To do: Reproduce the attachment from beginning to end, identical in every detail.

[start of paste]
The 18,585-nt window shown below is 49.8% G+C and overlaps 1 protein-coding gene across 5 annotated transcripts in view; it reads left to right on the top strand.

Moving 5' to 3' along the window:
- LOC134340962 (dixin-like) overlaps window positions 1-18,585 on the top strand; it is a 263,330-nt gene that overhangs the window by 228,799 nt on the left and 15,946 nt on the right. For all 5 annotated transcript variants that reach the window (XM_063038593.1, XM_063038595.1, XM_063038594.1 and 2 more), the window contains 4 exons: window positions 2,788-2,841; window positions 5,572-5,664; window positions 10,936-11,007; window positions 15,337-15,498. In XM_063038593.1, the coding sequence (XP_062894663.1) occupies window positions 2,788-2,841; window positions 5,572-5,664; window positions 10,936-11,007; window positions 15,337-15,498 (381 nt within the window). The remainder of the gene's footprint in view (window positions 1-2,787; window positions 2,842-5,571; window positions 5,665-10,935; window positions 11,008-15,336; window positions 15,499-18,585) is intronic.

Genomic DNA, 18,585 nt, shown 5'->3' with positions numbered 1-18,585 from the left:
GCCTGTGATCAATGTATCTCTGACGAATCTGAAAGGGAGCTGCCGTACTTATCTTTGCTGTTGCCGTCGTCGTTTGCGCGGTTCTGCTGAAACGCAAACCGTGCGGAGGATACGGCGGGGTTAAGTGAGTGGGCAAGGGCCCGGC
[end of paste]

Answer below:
The 18,585-nt window shown below is 49.8% G+C and overlaps 1 protein-coding gene across 5 annotated transcripts in view; it reads left to right on the top strand.

Moving 5' to 3' along the window:
- LOC134340962 (dixin-like) overlaps window positions 1-18,585 on the top strand; it is a 263,330-nt gene that overhangs the window by 228,799 nt on the left and 15,946 nt on the right. For all 5 annotated transcript variants that reach the window (XM_063038593.1, XM_063038595.1, XM_063038594.1 and 2 more), the window contains 4 exons: window positions 2,788-2,841; window positions 5,572-5,664; window positions 10,936-11,007; window positions 15,337-15,498. In XM_063038593.1, the coding sequence (XP_062894663.1) occupies window positions 2,788-2,841; window positions 5,572-5,664; window positions 10,936-11,007; window positions 15,337-15,498 (381 nt within the window). The remainder of the gene's footprint in view (window positions 1-2,787; window positions 2,842-5,571; window positions 5,665-10,935; window positions 11,008-15,336; window positions 15,499-18,585) is intronic.

Genomic DNA, 18,585 nt, shown 5'->3' with positions numbered 1-18,585 from the left:
GCCTGTGATCAATGTATCTCTGACGAATCTGAAAGGGAGCTGCCGTACTTATCTTTGCTGTTGCCGTCGTCGTTTGCGCGGTTCTGCTGAAACGCAAACCGTGCGGAGGATACGGCGGGGTTAAGTGAGTGGGCAAGGGCCCGGC